The thing is, republican newswomen are more stereotypically 'hot.' They are just there to fulfill traditional female stereotypes on the air.
I think dialog about the hotness of women on the air as opposed to their merits, and as opposed to discussion of their appearances and how their appearances say something about the image constructed by the parties, is just buying into highly sexist dialogs.
The irony is that Rachel Maddow also exemplifies liberal female stereotypes on the air, but since being a traditional woman is no longer acceptable, no doubt she's more acceptable despite being actually just as stereotypical in her way.
And, it's not sexist to talk about someone's hotness. It's normal sex-positive behavior. The correct way to fix it would be to encourage dialog about the hotness of men on the air, not to remove the discussion of women's hotness.
I mean, the irony is that women on the air are allowed to be attractive, with a greater variety of dress and presentation. In contrast, men on the air are expected to mostly have the same rather sterile appearance.
Yes, but discussing "which newscaster is the hottest" is pretty much more than commenting 'these women are beautiful.' You don't see people comparing the hotness of all male anchors, although of course there are notable hotties like Anderson Cooper on CNN.
It's not a fruitful, nor is it a political, discussion to merely mention different women and hubba hubba over them.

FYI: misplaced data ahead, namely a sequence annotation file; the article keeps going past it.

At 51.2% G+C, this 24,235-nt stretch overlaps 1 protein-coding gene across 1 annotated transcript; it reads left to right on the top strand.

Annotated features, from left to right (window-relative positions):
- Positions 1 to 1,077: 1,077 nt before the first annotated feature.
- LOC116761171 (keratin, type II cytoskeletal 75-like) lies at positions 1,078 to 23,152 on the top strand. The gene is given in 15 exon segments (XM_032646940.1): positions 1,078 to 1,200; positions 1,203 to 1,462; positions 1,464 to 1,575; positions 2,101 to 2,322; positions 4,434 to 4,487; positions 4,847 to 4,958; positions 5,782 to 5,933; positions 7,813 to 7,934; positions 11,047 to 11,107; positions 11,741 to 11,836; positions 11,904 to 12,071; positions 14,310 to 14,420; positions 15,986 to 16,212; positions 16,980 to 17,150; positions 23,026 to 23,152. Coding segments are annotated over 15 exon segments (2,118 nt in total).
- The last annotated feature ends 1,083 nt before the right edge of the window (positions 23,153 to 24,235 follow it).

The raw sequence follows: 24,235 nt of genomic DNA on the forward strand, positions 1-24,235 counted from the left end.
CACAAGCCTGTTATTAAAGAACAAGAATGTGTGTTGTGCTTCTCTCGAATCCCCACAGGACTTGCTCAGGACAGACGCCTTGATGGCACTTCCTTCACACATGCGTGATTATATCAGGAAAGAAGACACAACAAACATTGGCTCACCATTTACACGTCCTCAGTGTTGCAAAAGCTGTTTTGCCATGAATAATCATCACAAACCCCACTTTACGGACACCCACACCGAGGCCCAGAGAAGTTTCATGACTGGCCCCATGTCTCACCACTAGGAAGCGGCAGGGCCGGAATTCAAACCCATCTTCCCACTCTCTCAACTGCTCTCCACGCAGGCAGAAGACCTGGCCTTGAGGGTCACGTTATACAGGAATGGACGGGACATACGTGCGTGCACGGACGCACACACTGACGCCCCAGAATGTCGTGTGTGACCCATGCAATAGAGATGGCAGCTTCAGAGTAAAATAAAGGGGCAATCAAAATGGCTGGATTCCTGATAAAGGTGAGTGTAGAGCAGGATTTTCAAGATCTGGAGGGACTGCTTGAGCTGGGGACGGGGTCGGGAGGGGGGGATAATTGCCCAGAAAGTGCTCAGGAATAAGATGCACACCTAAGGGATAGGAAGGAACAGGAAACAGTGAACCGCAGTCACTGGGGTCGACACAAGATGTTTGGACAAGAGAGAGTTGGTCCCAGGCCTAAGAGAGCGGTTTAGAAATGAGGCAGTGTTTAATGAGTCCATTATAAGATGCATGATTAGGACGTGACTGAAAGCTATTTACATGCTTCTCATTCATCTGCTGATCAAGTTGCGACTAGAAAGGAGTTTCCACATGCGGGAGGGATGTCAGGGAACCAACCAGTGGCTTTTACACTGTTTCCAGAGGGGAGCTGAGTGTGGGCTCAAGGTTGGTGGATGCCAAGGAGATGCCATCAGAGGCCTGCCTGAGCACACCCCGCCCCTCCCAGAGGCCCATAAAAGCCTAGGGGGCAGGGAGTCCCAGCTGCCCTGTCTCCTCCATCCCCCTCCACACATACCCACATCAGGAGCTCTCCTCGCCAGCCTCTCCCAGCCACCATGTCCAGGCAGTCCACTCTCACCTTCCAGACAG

"You don't see people comparing the hotness of all male anchors, although of course there are notable hotties like Anderson Cooper on CNN."
Female sexuality is seen as bad/non-existent, so it's unsurprisingly that you don't see it discussed out in the open that often. There's also fewer media figures hired to be attractive to women as a result.
So there's nothing wrong with straight men discussing the attractiveness of women, as that's just just normal sex-positive behavior. It's rather there being few opportunities for straight women to discuss the attractiveness of men that's sexist.
"It's not a fruitful, nor is it a political, discussion to merely mention different women and hubba hubba over them."
So it's not fitting to the Political forum to discuss aspects of political figures? It's not like he's discussing rock stars or actresses or such.
Ryan's the sort of guy who's cute in a dorky way, then ruins it when he doesn't realize he's dorky. (Otherwise known as "trying too hard".) If he had been smart, he'd have played up the moe adorkable angle instead.
politics in America has been reduced to wild, unbased assumptions on founded on image, and popularity contests between figures who's larger than life personas are based on scripts written by Public Relations writers, and the same figures who do the same work for hollywood, on and off the screen.
They're on television. Television demands "the right face for the job." In the case of news channels, the faces of the top forecasters become the faces of that channel. So these channels typecast the sort of face they want to represent themselves, with the hopes of endearing their target audience. So, while their looks don't determine how well they do their jobs, it does certainly determine whether or not they get their jobs to begin with. The fact that a certain channel casts people who look a certain way can say a lot about what that channel represents and to whom it is representing itself.
Humoring you and looking at this from a serious perspective: Considering that politics currently happen in a world where media presence is important and sex sells, it has quite a bit of relevance, actually.